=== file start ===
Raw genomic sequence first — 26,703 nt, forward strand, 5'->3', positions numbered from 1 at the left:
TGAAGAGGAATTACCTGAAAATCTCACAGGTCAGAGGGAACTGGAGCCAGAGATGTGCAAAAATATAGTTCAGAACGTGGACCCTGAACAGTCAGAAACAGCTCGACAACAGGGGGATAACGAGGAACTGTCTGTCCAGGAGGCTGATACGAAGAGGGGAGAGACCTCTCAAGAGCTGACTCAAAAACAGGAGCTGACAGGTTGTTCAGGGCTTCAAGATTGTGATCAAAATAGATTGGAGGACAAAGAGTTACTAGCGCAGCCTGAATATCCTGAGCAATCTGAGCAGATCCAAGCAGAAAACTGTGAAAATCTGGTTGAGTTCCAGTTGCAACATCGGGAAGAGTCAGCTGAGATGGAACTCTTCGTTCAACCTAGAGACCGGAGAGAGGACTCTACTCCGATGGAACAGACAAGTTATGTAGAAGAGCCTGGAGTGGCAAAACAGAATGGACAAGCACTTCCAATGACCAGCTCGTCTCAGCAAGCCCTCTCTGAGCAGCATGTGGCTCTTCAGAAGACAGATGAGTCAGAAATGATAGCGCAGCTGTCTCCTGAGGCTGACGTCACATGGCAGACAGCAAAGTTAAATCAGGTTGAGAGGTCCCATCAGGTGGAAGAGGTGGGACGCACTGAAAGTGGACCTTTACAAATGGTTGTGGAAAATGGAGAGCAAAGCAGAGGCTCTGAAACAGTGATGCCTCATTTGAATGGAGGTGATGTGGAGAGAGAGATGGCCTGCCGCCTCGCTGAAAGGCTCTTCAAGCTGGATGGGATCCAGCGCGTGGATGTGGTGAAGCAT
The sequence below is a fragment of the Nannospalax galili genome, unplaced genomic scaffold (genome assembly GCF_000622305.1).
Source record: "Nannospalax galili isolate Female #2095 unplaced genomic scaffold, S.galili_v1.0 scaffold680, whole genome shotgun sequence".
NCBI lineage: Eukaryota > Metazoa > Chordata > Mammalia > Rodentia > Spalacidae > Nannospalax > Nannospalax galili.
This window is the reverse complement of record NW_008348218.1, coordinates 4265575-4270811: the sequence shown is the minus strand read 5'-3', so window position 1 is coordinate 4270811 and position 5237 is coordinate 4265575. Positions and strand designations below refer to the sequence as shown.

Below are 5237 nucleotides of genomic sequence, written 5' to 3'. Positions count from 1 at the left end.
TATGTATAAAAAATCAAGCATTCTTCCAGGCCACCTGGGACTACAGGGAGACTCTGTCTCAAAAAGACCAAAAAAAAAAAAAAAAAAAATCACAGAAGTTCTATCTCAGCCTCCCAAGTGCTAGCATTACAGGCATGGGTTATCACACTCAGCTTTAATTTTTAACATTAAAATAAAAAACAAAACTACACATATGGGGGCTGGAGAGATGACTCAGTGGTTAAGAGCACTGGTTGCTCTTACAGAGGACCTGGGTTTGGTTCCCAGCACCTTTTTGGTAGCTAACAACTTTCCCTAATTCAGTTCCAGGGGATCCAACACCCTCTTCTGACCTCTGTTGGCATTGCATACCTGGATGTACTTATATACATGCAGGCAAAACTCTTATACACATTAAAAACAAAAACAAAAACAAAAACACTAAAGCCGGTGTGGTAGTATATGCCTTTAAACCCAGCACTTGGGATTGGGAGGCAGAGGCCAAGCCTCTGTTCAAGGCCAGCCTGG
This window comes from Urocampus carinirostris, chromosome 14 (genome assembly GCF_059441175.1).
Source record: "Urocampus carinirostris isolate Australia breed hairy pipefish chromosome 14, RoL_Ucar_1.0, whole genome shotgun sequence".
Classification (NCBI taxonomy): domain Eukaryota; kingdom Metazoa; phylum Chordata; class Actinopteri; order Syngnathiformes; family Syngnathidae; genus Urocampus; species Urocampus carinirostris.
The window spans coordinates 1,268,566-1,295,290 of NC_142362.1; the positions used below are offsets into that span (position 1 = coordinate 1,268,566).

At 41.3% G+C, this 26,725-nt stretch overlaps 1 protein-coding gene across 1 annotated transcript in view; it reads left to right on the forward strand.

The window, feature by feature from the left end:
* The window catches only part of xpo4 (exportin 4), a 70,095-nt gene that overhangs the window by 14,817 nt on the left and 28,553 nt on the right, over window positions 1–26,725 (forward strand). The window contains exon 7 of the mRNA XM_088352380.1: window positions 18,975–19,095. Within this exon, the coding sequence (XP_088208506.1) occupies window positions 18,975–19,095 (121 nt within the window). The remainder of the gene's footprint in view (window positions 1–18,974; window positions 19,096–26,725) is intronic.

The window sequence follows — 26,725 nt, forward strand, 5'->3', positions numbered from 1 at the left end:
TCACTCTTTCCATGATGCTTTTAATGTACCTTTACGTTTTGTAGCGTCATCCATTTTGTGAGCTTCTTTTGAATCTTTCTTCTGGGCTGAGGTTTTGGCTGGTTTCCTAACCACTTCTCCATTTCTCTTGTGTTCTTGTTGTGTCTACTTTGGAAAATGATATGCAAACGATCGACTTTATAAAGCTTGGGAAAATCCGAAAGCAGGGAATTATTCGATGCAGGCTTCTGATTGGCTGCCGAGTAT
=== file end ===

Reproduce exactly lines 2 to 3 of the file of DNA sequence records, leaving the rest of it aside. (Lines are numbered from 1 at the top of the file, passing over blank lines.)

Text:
TGAAGAGGAATTACCTGAAAATCTCACAGGTCAGAGGGAACTGGAGCCAGAGATGTGCAAAAATATAGTTCAGAACGTGGACCCTGAACAGTCAGAAACAGCTCGACAACAGGGGGATAACGAGGAACTGTCTGTCCAGGAGGCTGATACGAAGAGGGGAGAGACCTCTCAAGAGCTGACTCAAAAACAGGAGCTGACAGGTTGTTCAGGGCTTCAAGATTGTGATCAAAATAGATTGGAGGACAAAGAGTTACTAGCGCAGCCTGAATATCCTGAGCAATCTGAGCAGATCCAAGCAGAAAACTGTGAAAATCTGGTTGAGTTCCAGTTGCAACATCGGGAAGAGTCAGCTGAGATGGAACTCTTCGTTCAACCTAGAGACCGGAGAGAGGACTCTACTCCGATGGAACAGACAAGTTATGTAGAAGAGCCTGGAGTGGCAAAACAGAATGGACAAGCACTTCCAATGACCAGCTCGTCTCAGCAAGCCCTCTCTGAGCAGCATGTGGCTCTTCAGAAGACAGATGAGTCAGAAATGATAGCGCAGCTGTCTCCTGAGGCTGACGTCACATGGCAGACAGCAAAGTTAAATCAGGTTGAGAGGTCCCATCAGGTGGAAGAGGTGGGACGCACTGAAAGTGGACCTTTACAAATGGTTGTGGAAAATGGAGAGCAAAGCAGAGGCTCTGAAACAGTGATGCCTCATTTGAATGGAGGTGATGTGGAGAGAGAGATGGCCTGCCGCCTCGCTGAAAGGCTCTTCAAGCTGGATGGGATCCAGCGCGTGGATGTGGTGAAGCAT
The sequence below is a fragment of the Nannospalax galili genome, unplaced genomic scaffold (genome assembly GCF_000622305.1).